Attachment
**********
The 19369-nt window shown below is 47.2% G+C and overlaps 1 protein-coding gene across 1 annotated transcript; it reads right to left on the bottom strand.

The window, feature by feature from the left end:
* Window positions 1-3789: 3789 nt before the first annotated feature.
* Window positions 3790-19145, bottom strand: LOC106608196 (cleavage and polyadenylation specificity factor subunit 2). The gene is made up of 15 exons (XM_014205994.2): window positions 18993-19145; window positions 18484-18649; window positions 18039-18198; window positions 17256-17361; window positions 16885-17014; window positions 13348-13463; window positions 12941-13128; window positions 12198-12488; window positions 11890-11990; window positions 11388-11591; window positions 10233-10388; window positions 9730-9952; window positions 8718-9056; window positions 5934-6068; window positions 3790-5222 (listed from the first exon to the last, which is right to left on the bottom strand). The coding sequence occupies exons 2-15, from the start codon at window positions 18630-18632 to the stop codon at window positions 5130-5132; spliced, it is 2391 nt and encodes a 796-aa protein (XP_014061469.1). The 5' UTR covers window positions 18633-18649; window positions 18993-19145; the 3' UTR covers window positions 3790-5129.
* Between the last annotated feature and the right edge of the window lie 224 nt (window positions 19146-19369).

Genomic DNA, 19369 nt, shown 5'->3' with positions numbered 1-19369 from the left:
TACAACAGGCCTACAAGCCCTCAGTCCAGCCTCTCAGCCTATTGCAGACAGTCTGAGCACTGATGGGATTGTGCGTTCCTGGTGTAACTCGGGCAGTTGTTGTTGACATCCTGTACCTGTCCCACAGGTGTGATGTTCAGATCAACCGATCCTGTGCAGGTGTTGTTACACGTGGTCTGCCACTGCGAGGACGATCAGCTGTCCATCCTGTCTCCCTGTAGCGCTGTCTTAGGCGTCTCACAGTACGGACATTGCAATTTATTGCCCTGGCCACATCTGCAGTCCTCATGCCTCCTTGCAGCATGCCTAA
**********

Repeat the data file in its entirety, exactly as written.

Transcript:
The 19369-nt window shown below is 47.2% G+C and overlaps 1 protein-coding gene across 1 annotated transcript; it reads right to left on the bottom strand.

The window, feature by feature from the left end:
* Window positions 1-3789: 3789 nt before the first annotated feature.
* Window positions 3790-19145, bottom strand: LOC106608196 (cleavage and polyadenylation specificity factor subunit 2). The gene is made up of 15 exons (XM_014205994.2): window positions 18993-19145; window positions 18484-18649; window positions 18039-18198; window positions 17256-17361; window positions 16885-17014; window positions 13348-13463; window positions 12941-13128; window positions 12198-12488; window positions 11890-11990; window positions 11388-11591; window positions 10233-10388; window positions 9730-9952; window positions 8718-9056; window positions 5934-6068; window positions 3790-5222 (listed from the first exon to the last, which is right to left on the bottom strand). The coding sequence occupies exons 2-15, from the start codon at window positions 18630-18632 to the stop codon at window positions 5130-5132; spliced, it is 2391 nt and encodes a 796-aa protein (XP_014061469.1). The 5' UTR covers window positions 18633-18649; window positions 18993-19145; the 3' UTR covers window positions 3790-5129.
* Between the last annotated feature and the right edge of the window lie 224 nt (window positions 19146-19369).

Genomic DNA, 19369 nt, shown 5'->3' with positions numbered 1-19369 from the left:
TACAACAGGCCTACAAGCCCTCAGTCCAGCCTCTCAGCCTATTGCAGACAGTCTGAGCACTGATGGGATTGTGCGTTCCTGGTGTAACTCGGGCAGTTGTTGTTGACATCCTGTACCTGTCCCACAGGTGTGATGTTCAGATCAACCGATCCTGTGCAGGTGTTGTTACACGTGGTCTGCCACTGCGAGGACGATCAGCTGTCCATCCTGTCTCCCTGTAGCGCTGTCTTAGGCGTCTCACAGTACGGACATTGCAATTTATTGCCCTGGCCACATCTGCAGTCCTCATGCCTCCTTGCAGCATGCCTAA